2014 GSA Annual Meeting in Vancouver, British Columbia (19–22 October 2014)

Paper No. 338-7
Presentation Time: 2:45 PM


LOO, Shawn E., Department of Geoscience, University of Calgary, 2500 University Drive, NW, Calgary, AB T2N 1N4, Canada, RYAN, M. Cathy, Department of Geoscience, University of Calgary, 2500 University Dr NW, Calgary, AB T2N 1N4, Canada, ZEBARTH, Bernie J., Agriculture and Agri-Food Canada, Potato Research Centre, 850 Lincoln Road, PO Box 20280, Fredericton, NB E3B 427, Canada and FORGE, Thomas A., Agriculture and Agri-Food Canada, Pacific Agri-Food Research Centre, 4200 Highway 97, PO Box 5000, Summerland, BC V0H 1Z0, Canada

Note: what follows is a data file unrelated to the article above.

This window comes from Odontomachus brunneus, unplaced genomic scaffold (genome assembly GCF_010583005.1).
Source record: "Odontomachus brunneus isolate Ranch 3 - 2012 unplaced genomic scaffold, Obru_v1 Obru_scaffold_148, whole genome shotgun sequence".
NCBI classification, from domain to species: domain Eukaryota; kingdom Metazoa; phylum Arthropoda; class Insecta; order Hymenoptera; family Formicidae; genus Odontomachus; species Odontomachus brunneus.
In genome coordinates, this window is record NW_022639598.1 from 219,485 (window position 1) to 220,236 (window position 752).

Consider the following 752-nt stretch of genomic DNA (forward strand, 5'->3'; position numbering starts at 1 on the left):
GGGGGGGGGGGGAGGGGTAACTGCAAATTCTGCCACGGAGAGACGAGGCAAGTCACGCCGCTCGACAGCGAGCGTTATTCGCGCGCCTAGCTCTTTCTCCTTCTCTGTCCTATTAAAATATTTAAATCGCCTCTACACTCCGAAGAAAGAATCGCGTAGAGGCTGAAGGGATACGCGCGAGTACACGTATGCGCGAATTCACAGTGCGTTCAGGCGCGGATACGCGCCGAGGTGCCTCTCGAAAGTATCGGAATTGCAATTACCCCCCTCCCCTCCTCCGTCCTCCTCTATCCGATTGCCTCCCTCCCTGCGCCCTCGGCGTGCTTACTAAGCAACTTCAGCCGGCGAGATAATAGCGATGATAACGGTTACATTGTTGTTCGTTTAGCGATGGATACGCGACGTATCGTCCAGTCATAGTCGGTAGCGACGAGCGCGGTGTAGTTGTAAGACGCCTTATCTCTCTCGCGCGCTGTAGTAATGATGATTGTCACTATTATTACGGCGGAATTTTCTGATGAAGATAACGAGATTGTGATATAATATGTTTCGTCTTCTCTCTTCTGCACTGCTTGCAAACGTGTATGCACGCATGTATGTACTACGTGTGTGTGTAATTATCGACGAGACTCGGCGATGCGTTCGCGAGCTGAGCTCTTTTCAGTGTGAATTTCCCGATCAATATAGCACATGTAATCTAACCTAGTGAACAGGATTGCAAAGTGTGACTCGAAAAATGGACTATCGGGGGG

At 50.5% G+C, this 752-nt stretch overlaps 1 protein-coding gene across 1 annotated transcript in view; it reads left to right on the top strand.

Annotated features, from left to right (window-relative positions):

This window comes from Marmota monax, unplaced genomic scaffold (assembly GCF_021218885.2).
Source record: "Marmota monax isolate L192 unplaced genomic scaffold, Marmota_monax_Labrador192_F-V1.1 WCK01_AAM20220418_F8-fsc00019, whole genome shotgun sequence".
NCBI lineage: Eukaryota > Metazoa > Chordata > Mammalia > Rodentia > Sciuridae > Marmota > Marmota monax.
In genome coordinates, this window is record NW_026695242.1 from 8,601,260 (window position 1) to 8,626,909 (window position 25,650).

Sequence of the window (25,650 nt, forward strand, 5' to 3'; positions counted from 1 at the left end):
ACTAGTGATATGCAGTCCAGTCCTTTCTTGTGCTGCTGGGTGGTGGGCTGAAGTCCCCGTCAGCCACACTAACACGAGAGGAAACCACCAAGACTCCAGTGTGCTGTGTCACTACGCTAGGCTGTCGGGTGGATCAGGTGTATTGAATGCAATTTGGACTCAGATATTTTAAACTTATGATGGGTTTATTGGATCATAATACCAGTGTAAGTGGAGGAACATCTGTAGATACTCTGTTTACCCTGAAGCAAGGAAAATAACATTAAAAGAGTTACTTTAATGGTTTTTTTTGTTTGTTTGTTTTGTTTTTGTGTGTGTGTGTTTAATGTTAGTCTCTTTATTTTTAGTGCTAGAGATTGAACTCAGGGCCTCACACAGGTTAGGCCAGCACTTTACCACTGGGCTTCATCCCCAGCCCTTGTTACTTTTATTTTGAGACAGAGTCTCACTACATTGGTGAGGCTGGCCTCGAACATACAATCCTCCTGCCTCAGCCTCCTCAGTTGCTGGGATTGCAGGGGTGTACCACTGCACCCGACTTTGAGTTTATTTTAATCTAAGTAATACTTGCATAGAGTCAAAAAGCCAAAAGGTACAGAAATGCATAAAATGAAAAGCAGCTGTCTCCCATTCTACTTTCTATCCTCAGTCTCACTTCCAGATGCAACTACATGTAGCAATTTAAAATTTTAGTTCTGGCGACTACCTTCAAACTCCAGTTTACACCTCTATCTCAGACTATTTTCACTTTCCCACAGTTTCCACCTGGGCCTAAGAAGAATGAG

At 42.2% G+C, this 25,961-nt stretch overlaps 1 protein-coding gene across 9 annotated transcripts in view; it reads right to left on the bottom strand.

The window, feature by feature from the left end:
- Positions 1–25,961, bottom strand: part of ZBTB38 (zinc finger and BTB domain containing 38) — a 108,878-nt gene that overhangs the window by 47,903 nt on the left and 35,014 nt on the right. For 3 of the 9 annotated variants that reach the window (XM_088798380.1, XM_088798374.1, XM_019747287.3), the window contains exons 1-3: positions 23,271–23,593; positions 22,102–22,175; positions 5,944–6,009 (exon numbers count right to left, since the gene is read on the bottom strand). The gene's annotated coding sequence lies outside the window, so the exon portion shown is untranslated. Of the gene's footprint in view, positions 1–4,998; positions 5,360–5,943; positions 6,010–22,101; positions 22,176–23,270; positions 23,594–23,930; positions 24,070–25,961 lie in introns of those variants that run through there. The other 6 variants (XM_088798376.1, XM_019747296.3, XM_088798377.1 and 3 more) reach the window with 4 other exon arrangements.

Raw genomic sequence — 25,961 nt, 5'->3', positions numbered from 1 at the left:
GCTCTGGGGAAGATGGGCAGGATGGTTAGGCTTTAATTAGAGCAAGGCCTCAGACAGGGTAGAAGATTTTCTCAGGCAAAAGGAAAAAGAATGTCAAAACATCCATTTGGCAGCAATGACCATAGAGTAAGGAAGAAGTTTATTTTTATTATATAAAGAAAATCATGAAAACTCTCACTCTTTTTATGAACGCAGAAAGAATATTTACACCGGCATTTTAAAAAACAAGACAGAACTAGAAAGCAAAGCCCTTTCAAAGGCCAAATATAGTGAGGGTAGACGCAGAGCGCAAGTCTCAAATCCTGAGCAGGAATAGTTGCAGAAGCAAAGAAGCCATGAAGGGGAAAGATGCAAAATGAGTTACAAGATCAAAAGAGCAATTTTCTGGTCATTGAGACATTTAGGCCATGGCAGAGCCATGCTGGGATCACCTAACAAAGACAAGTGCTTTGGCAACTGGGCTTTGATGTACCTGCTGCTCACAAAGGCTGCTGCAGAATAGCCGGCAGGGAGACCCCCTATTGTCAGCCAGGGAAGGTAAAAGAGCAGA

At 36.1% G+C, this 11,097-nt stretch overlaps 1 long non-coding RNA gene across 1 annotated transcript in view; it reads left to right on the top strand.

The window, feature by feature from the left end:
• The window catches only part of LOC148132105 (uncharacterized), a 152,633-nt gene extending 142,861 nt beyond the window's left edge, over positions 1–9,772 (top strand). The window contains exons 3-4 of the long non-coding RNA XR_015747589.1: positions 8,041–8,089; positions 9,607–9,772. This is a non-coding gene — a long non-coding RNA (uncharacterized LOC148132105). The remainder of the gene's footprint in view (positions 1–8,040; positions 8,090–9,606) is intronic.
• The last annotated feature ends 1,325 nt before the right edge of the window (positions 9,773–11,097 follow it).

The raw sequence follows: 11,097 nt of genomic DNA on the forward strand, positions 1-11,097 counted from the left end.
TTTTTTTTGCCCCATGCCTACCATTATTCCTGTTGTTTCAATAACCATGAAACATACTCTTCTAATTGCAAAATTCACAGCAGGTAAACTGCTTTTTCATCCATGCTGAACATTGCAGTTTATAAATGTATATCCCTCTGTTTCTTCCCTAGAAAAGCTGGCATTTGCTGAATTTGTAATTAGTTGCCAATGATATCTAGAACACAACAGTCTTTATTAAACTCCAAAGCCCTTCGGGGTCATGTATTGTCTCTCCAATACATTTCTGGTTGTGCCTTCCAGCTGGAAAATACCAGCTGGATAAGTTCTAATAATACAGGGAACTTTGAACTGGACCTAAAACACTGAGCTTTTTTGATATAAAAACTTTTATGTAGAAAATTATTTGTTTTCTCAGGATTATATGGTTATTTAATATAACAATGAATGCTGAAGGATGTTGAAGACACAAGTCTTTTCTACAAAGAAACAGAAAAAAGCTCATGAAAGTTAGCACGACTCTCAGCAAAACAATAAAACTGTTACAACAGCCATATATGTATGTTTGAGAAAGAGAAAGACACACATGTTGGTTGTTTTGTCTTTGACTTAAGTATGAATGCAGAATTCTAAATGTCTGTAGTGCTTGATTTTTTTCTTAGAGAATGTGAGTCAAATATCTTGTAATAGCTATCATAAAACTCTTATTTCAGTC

Although agriculture has long been recognized as a key contributor to groundwater nitrate, successful mitigation has been limited to only a few regions. It is difficult to relate groundwater nitrate loading to land use or soil and crop management of specific agricultural fields due to the multiple sources of agronomic N inputs, and seasonal variation and non-point nature of agricultural nitrate leaching. It is consequently challenging to identify the management practices that will most effectively mitigate nitrate leaching. We monitored the nitrate fluxes leaving the root zone and arriving at the water table under a commercial raspberry field, in Abbotsford, BC, to evaluate their timing and magnitude over a two-year period. The perennial crop was replanted in spring of 2010, which included an unknown amount of poultry manure in addition to an annual fertilizer application (80-100 kg N ha-1). Root zone leaching was quantified by bi-weekly passive wick sampling. Groundwater nitrate loading was quantified using monthly high-resolution shallow groundwater sampling directly down-gradient of the agricultural field. Large temporal variations in nitrate flux were observed in both the root zone and shallow groundwater. There were 3-6 month time lags, observed as substantial, short term root zone leaching events (10-60 kg N ha‑1), occurring in spring and fall, which were subsequently observed in the shallow groundwater as smoothed, seasonal trends with maximum monthly fluxes (year 1: 37; year 2: 9 kg ha‑1) occurring in March. While estimated annual root zone losses compared favourably with estimated groundwater loading (i.e. 170 vs. 180 kg N ha‑1 for year 1, and 69 vs. 63 kg N ha-1 for year 2), there was an improvement in N losses as the effect of the manure application declined. A mass weighted average of monthly δ15NNO3 values (8.5 ‰) suggested organic N was the primary source of nitrate loading, but seasonal variation indicated that seasonal variations in nitrate sources and/or transformation processes also occurred. This integrated approach is suited to understanding the timing, quantity and isotopic values of nitrate contributed to groundwater by an individual field, and monitoring the progress of soil and crop management of that field. Such insights are critical to identifying effective mitigation strategies.